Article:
I'm not sure I SHOULD be singled out as a special case.
I'm also not sure diabetes CAN be prevented. I'm quite certain that in my case it couldn't have been.
Here's why I say that. I've known my genetic medical history all of my adult life.
All of my adult life my health providers have told me that I was borderline diabetic. I have always had fasting blood sugars in the 100-120's. I was even tested for diabetes when I was in high school.
None suggested putting me on oral medications until I was truly diabetic. In fact, because of the cardio vascular deaths of my father and his parents, I was put on statins a full year before the diabetes was addressed.
That physician clearly stated I was borderline at that point and that he wanted the lipids stabilized before he addressed the diabetes.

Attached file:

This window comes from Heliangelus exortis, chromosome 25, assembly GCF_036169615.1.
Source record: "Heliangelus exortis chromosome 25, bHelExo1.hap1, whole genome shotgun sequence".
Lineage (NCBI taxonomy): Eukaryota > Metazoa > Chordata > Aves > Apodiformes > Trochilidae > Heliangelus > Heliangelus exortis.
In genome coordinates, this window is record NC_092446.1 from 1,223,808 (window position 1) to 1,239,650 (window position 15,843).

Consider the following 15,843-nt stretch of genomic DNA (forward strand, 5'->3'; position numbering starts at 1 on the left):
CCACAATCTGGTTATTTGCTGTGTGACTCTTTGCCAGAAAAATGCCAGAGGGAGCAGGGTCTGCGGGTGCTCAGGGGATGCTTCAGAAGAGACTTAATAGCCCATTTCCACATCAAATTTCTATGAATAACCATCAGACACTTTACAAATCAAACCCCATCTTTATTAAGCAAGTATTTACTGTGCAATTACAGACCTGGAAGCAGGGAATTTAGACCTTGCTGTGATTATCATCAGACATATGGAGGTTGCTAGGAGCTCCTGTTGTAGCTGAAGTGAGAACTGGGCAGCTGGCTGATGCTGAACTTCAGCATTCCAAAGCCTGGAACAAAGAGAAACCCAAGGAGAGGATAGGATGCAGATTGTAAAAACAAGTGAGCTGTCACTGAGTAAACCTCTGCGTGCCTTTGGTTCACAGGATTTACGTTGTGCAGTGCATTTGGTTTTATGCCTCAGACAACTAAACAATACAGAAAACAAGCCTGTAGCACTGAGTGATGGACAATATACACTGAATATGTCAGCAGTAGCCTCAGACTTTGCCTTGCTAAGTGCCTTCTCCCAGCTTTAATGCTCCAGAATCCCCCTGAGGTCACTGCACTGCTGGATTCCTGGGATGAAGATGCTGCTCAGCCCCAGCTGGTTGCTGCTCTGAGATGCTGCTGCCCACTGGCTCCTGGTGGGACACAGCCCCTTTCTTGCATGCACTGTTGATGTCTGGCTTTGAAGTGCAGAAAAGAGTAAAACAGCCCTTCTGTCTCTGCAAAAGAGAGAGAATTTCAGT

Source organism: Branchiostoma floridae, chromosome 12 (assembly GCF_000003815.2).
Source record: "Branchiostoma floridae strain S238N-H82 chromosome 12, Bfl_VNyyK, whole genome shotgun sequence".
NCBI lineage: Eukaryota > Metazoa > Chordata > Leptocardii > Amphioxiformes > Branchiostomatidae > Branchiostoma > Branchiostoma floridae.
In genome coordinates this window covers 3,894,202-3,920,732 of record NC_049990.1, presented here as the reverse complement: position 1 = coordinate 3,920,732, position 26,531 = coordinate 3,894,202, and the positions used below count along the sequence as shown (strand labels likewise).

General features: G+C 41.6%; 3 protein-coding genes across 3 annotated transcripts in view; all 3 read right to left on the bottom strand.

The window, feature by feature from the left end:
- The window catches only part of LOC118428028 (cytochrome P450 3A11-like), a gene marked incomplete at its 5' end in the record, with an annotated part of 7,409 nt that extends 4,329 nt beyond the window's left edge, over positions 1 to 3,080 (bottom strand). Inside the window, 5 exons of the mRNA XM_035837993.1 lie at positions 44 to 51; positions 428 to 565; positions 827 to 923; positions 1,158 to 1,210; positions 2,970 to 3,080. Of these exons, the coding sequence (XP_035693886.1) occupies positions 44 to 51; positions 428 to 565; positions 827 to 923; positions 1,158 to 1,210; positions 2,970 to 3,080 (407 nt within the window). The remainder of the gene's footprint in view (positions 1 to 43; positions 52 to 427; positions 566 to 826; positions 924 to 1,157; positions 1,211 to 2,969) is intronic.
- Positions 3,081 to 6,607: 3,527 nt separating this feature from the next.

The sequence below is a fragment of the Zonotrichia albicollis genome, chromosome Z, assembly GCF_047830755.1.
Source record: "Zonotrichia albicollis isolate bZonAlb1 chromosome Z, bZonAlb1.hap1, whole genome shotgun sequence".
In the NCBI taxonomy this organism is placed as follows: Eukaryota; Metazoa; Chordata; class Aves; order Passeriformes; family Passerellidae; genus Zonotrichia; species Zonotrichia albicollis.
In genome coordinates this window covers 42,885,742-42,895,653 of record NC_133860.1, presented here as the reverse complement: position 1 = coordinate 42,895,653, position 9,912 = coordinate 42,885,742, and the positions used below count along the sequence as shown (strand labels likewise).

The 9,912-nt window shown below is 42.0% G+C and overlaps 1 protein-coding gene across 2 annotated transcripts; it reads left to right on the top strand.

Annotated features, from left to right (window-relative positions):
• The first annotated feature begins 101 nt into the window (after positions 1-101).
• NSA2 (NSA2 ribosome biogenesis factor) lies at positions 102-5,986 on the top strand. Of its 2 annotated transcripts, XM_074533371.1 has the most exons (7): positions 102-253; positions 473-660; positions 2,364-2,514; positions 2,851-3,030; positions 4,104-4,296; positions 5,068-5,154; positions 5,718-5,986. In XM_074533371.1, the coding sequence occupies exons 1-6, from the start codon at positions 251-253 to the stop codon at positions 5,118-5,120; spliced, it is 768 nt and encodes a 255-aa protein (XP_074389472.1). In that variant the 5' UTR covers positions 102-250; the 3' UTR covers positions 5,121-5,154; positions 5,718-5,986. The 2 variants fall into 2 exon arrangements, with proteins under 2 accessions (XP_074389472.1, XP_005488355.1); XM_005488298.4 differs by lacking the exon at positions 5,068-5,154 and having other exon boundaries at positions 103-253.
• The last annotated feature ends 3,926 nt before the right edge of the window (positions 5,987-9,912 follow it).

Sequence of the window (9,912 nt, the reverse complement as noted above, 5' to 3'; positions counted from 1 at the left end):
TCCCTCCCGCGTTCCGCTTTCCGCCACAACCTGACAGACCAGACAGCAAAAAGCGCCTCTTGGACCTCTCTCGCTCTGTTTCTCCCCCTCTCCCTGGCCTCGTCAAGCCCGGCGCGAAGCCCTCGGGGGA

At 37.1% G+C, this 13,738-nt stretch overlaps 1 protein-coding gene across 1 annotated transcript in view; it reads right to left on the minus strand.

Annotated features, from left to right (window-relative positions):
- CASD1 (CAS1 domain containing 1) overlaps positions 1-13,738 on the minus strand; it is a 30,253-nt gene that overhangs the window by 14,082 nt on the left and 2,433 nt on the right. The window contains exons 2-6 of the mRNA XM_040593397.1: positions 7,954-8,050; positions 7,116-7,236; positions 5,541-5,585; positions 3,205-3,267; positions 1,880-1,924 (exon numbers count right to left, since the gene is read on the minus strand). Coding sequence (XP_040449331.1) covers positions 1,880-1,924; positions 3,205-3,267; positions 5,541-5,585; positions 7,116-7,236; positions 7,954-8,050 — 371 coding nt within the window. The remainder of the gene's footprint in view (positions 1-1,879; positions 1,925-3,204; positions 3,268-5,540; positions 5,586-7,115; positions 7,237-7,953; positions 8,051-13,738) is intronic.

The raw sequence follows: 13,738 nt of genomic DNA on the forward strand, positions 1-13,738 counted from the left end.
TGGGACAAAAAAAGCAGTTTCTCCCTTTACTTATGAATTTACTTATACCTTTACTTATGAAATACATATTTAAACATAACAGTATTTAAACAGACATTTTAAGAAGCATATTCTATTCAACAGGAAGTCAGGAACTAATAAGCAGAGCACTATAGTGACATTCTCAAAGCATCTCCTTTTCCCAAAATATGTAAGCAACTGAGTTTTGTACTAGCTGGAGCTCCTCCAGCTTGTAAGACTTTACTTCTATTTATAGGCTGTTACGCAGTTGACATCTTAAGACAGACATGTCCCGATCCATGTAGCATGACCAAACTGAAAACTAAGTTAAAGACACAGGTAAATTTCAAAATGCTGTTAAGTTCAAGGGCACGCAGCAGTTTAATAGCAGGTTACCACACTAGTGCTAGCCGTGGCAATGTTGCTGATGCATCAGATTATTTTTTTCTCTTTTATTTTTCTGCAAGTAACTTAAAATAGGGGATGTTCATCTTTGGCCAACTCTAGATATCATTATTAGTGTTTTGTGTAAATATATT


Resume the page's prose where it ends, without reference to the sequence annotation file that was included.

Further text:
And in fact, I was still considered borderline until the day that diabetes was diagnosed.
One theory everyone has in my case, is that the diagnosis process is what destroyed my pancreas, and that I was borderline up until the day of my glucose tolerance test.
But here's the deal -- I have never drunk drinks with sugar in them. In high school I started on Tabs. I always drank unsweetened tea (can't stand the stuff, etc). I have never cared for sweet drinks. For one, I would get loggy after drinking one (remember, I have decided I am glucose sensitive). I have never been a huge sugar eater.
Our theory is that when I was put through the glucose tolerance test, my system failed, not able to cope with that much sugar in my system. I went from a fasting blood sugar of 120 the week before, to a fasting blood sugar of 400 the next week! I also had an immediate change in health and well being. I was literally sicker than a dog.
Also the oral medication didn't do much for me. Of course, going from pre-diabetic to diabetic in the space of 3 hours is going to be much harder on your system than someone who gradually became diabetic.